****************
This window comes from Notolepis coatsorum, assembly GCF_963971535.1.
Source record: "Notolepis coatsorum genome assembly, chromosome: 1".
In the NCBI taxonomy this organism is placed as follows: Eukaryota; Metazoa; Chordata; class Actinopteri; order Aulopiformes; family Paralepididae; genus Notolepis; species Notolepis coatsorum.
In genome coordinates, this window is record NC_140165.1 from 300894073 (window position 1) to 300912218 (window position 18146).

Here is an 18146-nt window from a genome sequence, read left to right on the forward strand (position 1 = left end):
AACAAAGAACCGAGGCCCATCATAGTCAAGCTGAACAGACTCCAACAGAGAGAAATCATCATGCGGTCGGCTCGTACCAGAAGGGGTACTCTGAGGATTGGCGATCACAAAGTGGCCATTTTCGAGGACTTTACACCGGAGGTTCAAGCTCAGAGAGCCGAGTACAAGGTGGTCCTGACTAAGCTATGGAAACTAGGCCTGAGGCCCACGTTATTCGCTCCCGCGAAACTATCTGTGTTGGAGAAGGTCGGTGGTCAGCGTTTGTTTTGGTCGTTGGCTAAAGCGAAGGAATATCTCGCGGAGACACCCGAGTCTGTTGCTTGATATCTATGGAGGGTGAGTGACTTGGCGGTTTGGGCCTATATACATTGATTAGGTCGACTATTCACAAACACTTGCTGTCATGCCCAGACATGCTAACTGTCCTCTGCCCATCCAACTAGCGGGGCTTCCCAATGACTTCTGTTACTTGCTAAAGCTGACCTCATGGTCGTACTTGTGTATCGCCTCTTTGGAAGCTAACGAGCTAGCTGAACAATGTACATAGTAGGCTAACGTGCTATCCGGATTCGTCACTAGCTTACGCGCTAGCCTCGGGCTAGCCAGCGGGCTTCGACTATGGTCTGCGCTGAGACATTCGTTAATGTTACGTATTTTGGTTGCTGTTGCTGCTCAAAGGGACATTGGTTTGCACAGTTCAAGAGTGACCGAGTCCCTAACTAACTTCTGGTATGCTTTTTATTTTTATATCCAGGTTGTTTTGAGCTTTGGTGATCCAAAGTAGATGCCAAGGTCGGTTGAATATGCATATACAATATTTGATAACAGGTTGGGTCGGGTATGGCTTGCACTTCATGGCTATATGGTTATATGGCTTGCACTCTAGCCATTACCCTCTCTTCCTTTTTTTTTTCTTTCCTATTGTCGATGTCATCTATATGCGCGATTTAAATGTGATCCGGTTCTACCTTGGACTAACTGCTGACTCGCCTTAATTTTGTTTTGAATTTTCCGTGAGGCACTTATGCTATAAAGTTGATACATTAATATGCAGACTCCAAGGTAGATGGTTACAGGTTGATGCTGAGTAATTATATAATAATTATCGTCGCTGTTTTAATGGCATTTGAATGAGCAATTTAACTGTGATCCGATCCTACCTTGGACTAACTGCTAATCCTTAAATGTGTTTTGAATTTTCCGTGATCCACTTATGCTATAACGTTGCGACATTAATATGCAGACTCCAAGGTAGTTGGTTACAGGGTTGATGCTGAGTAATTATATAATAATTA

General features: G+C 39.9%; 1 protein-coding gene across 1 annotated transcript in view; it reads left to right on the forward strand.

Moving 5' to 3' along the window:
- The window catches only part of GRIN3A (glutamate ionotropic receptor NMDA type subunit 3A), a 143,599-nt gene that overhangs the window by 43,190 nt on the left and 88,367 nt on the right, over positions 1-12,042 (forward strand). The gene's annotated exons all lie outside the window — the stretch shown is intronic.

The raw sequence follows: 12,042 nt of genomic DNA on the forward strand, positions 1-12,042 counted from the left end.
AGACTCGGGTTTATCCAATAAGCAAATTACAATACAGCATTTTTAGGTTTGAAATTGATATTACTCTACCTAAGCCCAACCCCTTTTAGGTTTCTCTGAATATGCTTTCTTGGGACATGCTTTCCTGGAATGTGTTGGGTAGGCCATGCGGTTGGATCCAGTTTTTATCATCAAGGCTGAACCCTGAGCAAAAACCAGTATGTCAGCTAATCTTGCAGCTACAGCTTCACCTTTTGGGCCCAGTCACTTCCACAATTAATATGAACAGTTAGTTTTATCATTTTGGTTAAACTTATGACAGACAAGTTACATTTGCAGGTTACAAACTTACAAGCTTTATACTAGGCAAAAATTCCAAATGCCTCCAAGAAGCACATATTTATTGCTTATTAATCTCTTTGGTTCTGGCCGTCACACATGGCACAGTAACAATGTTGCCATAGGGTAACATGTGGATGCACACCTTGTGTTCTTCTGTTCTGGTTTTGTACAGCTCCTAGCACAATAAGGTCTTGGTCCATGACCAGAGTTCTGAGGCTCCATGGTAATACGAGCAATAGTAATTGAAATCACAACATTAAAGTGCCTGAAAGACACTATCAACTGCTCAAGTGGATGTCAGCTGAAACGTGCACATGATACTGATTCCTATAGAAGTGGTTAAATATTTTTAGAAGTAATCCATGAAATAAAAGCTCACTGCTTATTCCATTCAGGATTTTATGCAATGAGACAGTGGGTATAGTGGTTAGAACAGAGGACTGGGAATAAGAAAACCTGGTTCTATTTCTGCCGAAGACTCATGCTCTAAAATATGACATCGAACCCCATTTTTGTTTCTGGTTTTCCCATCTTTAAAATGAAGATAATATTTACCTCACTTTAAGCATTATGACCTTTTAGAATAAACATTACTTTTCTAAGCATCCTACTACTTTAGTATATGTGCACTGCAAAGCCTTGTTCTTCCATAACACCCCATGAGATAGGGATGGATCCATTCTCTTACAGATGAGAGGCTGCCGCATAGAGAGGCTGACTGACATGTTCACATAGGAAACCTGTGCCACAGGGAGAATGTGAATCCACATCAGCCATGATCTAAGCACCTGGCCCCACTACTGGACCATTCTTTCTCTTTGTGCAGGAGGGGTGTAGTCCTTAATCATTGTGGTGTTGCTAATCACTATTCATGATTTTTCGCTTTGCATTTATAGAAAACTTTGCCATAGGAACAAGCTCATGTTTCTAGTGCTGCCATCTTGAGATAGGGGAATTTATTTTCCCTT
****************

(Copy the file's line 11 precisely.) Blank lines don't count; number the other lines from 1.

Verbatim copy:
AGACTCGGGTTTATCCAATAAGCAAATTACAATACAGCATTTTTAGGTTTGAAATTGATATTACTCTACCTAAGCCCAACCCCTTTTAGGTTTCTCTGAATATGCTTTCTTGGGACATGCTTTCCTGGAATGTGTTGGGTAGGCCATGCGGTTGGATCCAGTTTTTATCATCAAGGCTGAACCCTGAGCAAAAACCAGTATGTCAGCTAATCTTGCAGCTACAGCTTCACCTTTTGGGCCCAGTCACTTCCACAATTAATATGAACAGTTAGTTTTATCATTTTGGTTAAACTTATGACAGACAAGTTACATTTGCAGGTTACAAACTTACAAGCTTTATACTAGGCAAAAATTCCAAATGCCTCCAAGAAGCACATATTTATTGCTTATTAATCTCTTTGGTTCTGGCCGTCACACATGGCACAGTAACAATGTTGCCATAGGGTAACATGTGGATGCACACCTTGTGTTCTTCTGTTCTGGTTTTGTACAGCTCCTAGCACAATAAGGTCTTGGTCCATGACCAGAGTTCTGAGGCTCCATGGTAATACGAGCAATAGTAATTGAAATCACAACATTAAAGTGCCTGAAAGACACTATCAACTGCTCAAGTGGATGTCAGCTGAAACGTGCACATGATACTGATTCCTATAGAAGTGGTTAAATATTTTTAGAAGTAATCCATGAAATAAAAGCTCACTGCTTATTCCATTCAGGATTTTATGCAATGAGACAGTGGGTATAGTGGTTAGAACAGAGGACTGGGAATAAGAAAACCTGGTTCTATTTCTGCCGAAGACTCATGCTCTAAAATATGACATCGAACCCCATTTTTGTTTCTGGTTTTCCCATCTTTAAAATGAAGATAATATTTACCTCACTTTAAGCATTATGACCTTTTAGAATAAACATTACTTTTCTAAGCATCCTACTACTTTAGTATATGTGCACTGCAAAGCCTTGTTCTTCCATAACACCCCATGAGATAGGGATGGATCCATTCTCTTACAGATGAGAGGCTGCCGCATAGAGAGGCTGACTGACATGTTCACATAGGAAACCTGTGCCACAGGGAGAATGTGAATCCACATCAGCCATGATCTAAGCACCTGGCCCCACTACTGGACCATTCTTTCTCTTTGTGCAGGAGGGGTGTAGTCCTTAATCATTGTGGTGTTGCTAATCACTATTCATGATTTTTCGCTTTGCATTTATAGAAAACTTTGCCATAGGAACAAGCTCATGTTTCTAGTGCTGCCATCTTGAGATAGGGGAATTTATTTTCCCTT